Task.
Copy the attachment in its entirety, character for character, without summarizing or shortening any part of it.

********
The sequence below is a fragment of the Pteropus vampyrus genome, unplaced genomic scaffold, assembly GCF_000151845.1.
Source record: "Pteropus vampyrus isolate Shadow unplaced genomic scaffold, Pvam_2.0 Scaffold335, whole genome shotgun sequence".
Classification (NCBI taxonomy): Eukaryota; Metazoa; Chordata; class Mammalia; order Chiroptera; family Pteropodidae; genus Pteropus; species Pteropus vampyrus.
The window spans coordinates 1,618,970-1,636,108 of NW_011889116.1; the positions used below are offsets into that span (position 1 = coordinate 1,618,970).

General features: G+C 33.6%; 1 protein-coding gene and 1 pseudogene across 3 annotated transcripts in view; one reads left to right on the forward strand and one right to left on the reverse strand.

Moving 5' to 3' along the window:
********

The sequence below is a fragment of the Pteropus vampyrus genome, unplaced genomic scaffold, assembly GCF_000151845.1.
Source record: "Pteropus vampyrus isolate Shadow unplaced genomic scaffold, Pvam_2.0 Scaffold335, whole genome shotgun sequence".
Classification (NCBI taxonomy): Eukaryota; Metazoa; Chordata; class Mammalia; order Chiroptera; family Pteropodidae; genus Pteropus; species Pteropus vampyrus.
The window spans coordinates 1,618,970-1,636,108 of NW_011889116.1; the positions used below are offsets into that span (position 1 = coordinate 1,618,970).

General features: G+C 33.6%; 1 protein-coding gene and 1 pseudogene across 3 annotated transcripts in view; one reads left to right on the forward strand and one right to left on the reverse strand.

Moving 5' to 3' along the window: